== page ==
Effects of the introduction of IMU
In addition to ICI, IMU has replaced the real estate component, IRPEF, and the related additional taxes due to income from real estate not leased.
Properties granted on a gratuitous basis are included in the IRPEF substitution. On this point, see Circ. Min. Economia e Finanze 18.5.2012 no. 3/DF and Circ. Agenzia delle Entrate 11.3.2013 no. 5. See “Income from buildings.”
However, about non-rented properties located in the same Municipality where the taxpayer’s principal residence is situated, IMU must be paid and 50% of IRPEF and related additional taxes due concerning land income.
A principal residence and “first home”
The current legislation on the first home relief no longer requires that the buyer use the property as the principal residence.
It follows that, at present, the first home benefit is not linked to the concept of “principal residence.” So much so that, for example, a property rented to third parties can benefit from the benefit, as specified in Ministerial Circular 2.3.94 no. 1, § 3.
While the concept of “principal residence” requires that the taxpayer materially lives and resides anagrafically in the property, the idea of “first home” is independent.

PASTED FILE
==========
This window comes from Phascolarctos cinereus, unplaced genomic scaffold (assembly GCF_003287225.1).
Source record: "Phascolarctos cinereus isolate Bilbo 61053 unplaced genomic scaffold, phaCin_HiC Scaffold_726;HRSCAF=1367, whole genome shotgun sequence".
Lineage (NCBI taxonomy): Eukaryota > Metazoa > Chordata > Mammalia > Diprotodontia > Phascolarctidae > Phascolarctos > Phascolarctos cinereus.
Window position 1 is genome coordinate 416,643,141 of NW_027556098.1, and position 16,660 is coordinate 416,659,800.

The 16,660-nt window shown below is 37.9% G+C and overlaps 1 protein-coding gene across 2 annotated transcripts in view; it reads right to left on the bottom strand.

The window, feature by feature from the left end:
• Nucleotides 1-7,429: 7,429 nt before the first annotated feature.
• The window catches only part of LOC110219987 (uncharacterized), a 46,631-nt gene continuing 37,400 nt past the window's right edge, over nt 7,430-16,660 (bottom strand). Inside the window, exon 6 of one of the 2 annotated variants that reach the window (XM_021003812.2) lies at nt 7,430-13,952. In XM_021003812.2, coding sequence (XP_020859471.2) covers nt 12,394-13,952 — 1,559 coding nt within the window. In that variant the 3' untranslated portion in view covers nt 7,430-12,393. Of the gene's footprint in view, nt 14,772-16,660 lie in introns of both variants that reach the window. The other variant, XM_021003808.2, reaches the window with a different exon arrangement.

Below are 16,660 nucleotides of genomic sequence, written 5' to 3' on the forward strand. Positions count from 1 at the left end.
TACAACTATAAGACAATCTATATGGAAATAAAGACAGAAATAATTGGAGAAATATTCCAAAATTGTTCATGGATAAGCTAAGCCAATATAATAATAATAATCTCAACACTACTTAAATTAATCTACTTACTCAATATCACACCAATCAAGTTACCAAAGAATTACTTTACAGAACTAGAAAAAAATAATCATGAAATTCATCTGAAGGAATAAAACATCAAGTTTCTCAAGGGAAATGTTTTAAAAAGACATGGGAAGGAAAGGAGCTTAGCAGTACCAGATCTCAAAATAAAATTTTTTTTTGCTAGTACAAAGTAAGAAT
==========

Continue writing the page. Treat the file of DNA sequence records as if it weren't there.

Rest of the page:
It requires, among other conditions, that the taxpayer (ignoring the particular cases in which the buyer is transferred or emigrated abroad), has its residence in the Municipality where the property is located or undertakes to reposition it within 18 months, or carries out its activities in the city where the property is located.
The coincidence of abode and registered residence
To qualify a property as a main home for IMU and TASI, it is necessary that its owner and his family unit, at the same time:
- habitual residence;
- have their registered residence
Therefore, to benefit from the favorable rules that provide for the exclusion from IMU and TASI for the main house (except for those stacked in categories A/1, A/8, and A/9), are relevant only the situations of coincidence of the registered residence than the habitual residence.
Residence of household members in different properties
If the household members have established their habitual residence and registered office in different properties located in the same Municipality, the benefits for the main house and the relative appurtenances about the household are applied for one property only.
If the husband lives and resides in building A and the wife lives and resides in building B, both located in the Municipality of Turin, the exemption from IMU and TASI (except for the real estate units stacked in A/1, A/8, and A/9) applies to one property only, as chosen by the taxpayers.